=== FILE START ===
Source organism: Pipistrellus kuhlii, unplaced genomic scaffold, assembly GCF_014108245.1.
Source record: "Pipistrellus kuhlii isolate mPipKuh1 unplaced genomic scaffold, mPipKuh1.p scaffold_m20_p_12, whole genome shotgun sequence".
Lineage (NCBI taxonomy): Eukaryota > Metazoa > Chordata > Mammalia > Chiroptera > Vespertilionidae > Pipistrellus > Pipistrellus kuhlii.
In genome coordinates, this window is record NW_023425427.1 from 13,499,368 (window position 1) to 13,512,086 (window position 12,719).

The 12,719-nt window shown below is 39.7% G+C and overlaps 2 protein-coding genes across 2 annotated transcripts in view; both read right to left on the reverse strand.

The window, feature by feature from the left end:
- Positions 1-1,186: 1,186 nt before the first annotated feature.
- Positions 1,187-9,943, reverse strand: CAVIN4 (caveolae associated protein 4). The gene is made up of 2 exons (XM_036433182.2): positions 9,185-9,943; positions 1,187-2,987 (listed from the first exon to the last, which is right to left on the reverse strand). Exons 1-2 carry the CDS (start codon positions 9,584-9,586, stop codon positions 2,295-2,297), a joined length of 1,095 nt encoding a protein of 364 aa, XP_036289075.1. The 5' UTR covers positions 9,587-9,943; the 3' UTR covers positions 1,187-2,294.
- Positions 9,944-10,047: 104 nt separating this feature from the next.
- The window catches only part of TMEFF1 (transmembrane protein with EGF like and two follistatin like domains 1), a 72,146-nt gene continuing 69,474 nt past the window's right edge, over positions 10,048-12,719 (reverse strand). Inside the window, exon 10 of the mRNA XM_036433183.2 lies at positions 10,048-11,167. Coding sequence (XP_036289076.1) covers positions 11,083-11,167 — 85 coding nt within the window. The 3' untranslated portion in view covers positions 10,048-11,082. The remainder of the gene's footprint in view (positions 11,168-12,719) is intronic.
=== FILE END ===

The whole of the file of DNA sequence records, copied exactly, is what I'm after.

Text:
Source organism: Pipistrellus kuhlii, unplaced genomic scaffold, assembly GCF_014108245.1.
Source record: "Pipistrellus kuhlii isolate mPipKuh1 unplaced genomic scaffold, mPipKuh1.p scaffold_m20_p_12, whole genome shotgun sequence".
Lineage (NCBI taxonomy): Eukaryota > Metazoa > Chordata > Mammalia > Chiroptera > Vespertilionidae > Pipistrellus > Pipistrellus kuhlii.
In genome coordinates, this window is record NW_023425427.1 from 13,499,368 (window position 1) to 13,512,086 (window position 12,719).

The 12,719-nt window shown below is 39.7% G+C and overlaps 2 protein-coding genes across 2 annotated transcripts in view; both read right to left on the reverse strand.

The window, feature by feature from the left end:
- Positions 1-1,186: 1,186 nt before the first annotated feature.
- Positions 1,187-9,943, reverse strand: CAVIN4 (caveolae associated protein 4). The gene is made up of 2 exons (XM_036433182.2): positions 9,185-9,943; positions 1,187-2,987 (listed from the first exon to the last, which is right to left on the reverse strand). Exons 1-2 carry the CDS (start codon positions 9,584-9,586, stop codon positions 2,295-2,297), a joined length of 1,095 nt encoding a protein of 364 aa, XP_036289075.1. The 5' UTR covers positions 9,587-9,943; the 3' UTR covers positions 1,187-2,294.
- Positions 9,944-10,047: 104 nt separating this feature from the next.
- The window catches only part of TMEFF1 (transmembrane protein with EGF like and two follistatin like domains 1), a 72,146-nt gene continuing 69,474 nt past the window's right edge, over positions 10,048-12,719 (reverse strand). Inside the window, exon 10 of the mRNA XM_036433183.2 lies at positions 10,048-11,167. Coding sequence (XP_036289076.1) covers positions 11,083-11,167 — 85 coding nt within the window. The 3' untranslated portion in view covers positions 10,048-11,082. The remainder of the gene's footprint in view (positions 11,168-12,719) is intronic.